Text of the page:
Water Conservation

water conservation

Overview

For us humans, fresh water is the most important thing on the planet.  Yet close to 900 million people worldwide don’t have enough, and 36 U.S. states are currently facing a shortage. Southern California is currently under drought conditions. 50% of the energy Los Angeles consumes is used to pump water from northern California.

The good news is every little bit helps, and it’s pretty easy to cut back on your water usage.  The even better news is this: the average household spends $400-600 on water-heating, which is in addition to about $300 on water bills per year.  Cut back on hot water and you can kill two birds with one stone.  Water heating is the second largest consumer of energy in the American household (averaging 13% of household energy consumption), second only to space heating and cooling (49% of household consumption).  There are some easy ways to reduce your consumption without giving your hot water system a total overhaul, and without sacrificing modern conveniences.

2. The Basics

It’s a great idea to minimize water usage overall as much as possible, but important to bear in mind that in the case of hot water, energy savings go hand in hand with water conservation.  So if it’s high utility bills you’re concerned about, it’s most economical to focus on reducing hot water consumption.  That holds true even if savings in gallons might not be gigantic, because, over time, the kilowatt-hours, dollars and cents you save will add up.

You can reduce hot water consumption by using a new, energy efficient dishwasher which uses about 1/6 the water as washing dishes by hand, washing clothes on the “cold” setting in a front-load or efficient top-load washing machine, and by installing low-flow shower-heads and aerators for your faucets.

That said, the average American uses about 100 gallons of water daily.  At about 5 gallons per flush, 20 per shower, 5-10 per minute watering the lawn, 15 per person per day with kitchen and bathroom faucets, and maybe a half-gallon ingested, it all adds up pretty quickly.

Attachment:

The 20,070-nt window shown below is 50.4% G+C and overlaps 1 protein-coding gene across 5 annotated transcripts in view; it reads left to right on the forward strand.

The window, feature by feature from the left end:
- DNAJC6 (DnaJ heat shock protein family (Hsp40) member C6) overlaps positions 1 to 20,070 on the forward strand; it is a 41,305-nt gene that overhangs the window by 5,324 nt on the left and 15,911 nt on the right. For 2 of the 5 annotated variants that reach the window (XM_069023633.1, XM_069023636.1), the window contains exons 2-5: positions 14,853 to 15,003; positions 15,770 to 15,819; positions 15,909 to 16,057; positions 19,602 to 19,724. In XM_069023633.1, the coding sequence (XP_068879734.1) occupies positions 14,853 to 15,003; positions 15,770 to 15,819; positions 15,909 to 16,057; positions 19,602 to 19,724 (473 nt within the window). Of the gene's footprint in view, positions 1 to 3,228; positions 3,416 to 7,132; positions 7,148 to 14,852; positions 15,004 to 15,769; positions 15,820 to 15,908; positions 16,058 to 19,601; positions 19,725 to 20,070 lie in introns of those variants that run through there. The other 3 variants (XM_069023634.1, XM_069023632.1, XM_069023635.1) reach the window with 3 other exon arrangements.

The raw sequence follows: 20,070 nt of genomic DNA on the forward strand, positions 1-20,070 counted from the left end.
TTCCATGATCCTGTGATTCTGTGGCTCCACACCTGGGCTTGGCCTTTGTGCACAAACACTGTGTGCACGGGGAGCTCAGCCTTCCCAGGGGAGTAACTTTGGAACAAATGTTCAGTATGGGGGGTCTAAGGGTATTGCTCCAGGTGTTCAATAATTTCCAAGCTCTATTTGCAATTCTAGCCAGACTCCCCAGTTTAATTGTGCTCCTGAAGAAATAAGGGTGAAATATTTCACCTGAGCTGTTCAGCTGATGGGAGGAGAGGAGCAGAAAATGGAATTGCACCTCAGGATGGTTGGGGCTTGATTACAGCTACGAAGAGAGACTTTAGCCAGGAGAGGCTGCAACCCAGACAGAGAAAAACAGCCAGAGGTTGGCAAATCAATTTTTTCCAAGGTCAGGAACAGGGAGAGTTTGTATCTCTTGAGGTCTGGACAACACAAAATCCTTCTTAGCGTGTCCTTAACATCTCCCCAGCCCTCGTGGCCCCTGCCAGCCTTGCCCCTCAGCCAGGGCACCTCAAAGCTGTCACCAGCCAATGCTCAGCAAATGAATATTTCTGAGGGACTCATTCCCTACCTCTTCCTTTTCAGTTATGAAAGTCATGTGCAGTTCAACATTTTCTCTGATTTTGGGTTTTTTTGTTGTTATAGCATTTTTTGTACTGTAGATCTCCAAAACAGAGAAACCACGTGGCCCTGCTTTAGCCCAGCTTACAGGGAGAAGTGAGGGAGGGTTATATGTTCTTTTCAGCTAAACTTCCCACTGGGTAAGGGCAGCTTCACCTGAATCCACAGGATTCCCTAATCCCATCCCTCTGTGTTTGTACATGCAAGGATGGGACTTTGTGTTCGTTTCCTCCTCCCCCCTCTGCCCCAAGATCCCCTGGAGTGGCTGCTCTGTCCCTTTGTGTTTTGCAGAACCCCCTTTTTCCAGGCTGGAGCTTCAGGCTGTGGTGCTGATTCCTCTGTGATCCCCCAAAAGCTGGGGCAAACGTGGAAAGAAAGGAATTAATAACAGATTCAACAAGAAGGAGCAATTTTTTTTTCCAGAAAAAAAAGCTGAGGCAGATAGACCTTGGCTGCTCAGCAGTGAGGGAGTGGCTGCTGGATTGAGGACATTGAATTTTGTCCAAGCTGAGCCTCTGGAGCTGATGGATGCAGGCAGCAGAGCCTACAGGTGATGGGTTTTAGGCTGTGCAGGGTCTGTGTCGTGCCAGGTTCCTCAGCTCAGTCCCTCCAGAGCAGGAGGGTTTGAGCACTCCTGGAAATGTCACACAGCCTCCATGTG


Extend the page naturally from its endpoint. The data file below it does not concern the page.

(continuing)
Of that 100 gallons – per person, per day, remember – about 70% is used indoors.

 

Some of this water use can’t be helped.  You should, of course, drink plenty of water, and it’s much more efficient to drink it out of the tap than from a bottle (it can take as much as 7 gallons of water to produce one bottle, and up to 2,000x the amount of energy to produce a bottle of water as the same amount of tap water).  But 26.7% (about 19 gallons) of our indoor water – good, clean, drinking water – is being flushed down toilets?

3. Taking It On

Step one, make a couple of pretty easy adjustments to reduce wasteful spending of water and energy.  These could be anything from fixing a leaky toilet, to insulating your water heater and pipes, to making an upgrade to efficient appliances and fixtures – dual-flush toilets, an efficient clothes-washer and dishwasher, low-flow shower heads, and aerators for your faucets.

Old toilets, for example, might use 4-5 gallons per flush, compared to 1.5-2 gallons for efficient new toilets.  Efficient, front-load clothes washers use only 23 gallons per load, compared to about 41 gallons for traditional washers.  A shower with a traditional shower head might run at 4 gallons per minute or more, while the newest low-flow shower heads can use as little as 1.5. 

Whatever steps you choose to take, be comforted that minor adjustments can have a major impact on the global water supply, the health of our environment, and your wallet.

The Building Doctors can test each of your fixtures to determine their flow rate and make recommendations from there.

For more information, call 323-646-2534 or email us at info@buildingdoctors.com

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